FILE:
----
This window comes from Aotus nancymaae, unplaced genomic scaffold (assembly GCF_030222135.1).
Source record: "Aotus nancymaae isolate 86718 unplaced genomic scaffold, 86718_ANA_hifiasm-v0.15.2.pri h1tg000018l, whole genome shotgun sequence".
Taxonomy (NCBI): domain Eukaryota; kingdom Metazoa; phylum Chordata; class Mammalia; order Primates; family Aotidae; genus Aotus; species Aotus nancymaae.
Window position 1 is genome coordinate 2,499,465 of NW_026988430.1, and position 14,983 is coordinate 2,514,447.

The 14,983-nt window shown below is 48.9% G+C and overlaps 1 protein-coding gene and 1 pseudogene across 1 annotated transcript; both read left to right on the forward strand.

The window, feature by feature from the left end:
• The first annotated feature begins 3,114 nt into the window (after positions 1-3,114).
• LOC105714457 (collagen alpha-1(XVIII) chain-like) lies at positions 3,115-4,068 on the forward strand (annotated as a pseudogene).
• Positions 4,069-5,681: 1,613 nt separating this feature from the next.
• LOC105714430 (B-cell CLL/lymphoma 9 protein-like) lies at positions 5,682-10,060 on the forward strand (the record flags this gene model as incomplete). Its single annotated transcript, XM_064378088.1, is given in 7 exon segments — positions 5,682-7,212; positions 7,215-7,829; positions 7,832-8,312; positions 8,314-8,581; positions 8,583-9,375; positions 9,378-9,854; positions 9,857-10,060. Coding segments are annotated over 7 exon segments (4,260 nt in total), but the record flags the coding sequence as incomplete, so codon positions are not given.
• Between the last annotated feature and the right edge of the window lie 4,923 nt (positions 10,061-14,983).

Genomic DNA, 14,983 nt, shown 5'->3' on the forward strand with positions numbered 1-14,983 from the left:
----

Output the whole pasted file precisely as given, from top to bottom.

This window comes from Aotus nancymaae, unplaced genomic scaffold (assembly GCF_030222135.1).
Source record: "Aotus nancymaae isolate 86718 unplaced genomic scaffold, 86718_ANA_hifiasm-v0.15.2.pri h1tg000018l, whole genome shotgun sequence".
Taxonomy (NCBI): domain Eukaryota; kingdom Metazoa; phylum Chordata; class Mammalia; order Primates; family Aotidae; genus Aotus; species Aotus nancymaae.
Window position 1 is genome coordinate 2,499,465 of NW_026988430.1, and position 14,983 is coordinate 2,514,447.

The 14,983-nt window shown below is 48.9% G+C and overlaps 1 protein-coding gene and 1 pseudogene across 1 annotated transcript; both read left to right on the forward strand.

The window, feature by feature from the left end:
• The first annotated feature begins 3,114 nt into the window (after positions 1-3,114).
• LOC105714457 (collagen alpha-1(XVIII) chain-like) lies at positions 3,115-4,068 on the forward strand (annotated as a pseudogene).
• Positions 4,069-5,681: 1,613 nt separating this feature from the next.
• LOC105714430 (B-cell CLL/lymphoma 9 protein-like) lies at positions 5,682-10,060 on the forward strand (the record flags this gene model as incomplete). Its single annotated transcript, XM_064378088.1, is given in 7 exon segments — positions 5,682-7,212; positions 7,215-7,829; positions 7,832-8,312; positions 8,314-8,581; positions 8,583-9,375; positions 9,378-9,854; positions 9,857-10,060. Coding segments are annotated over 7 exon segments (4,260 nt in total), but the record flags the coding sequence as incomplete, so codon positions are not given.
• Between the last annotated feature and the right edge of the window lie 4,923 nt (positions 10,061-14,983).

Genomic DNA, 14,983 nt, shown 5'->3' on the forward strand with positions numbered 1-14,983 from the left: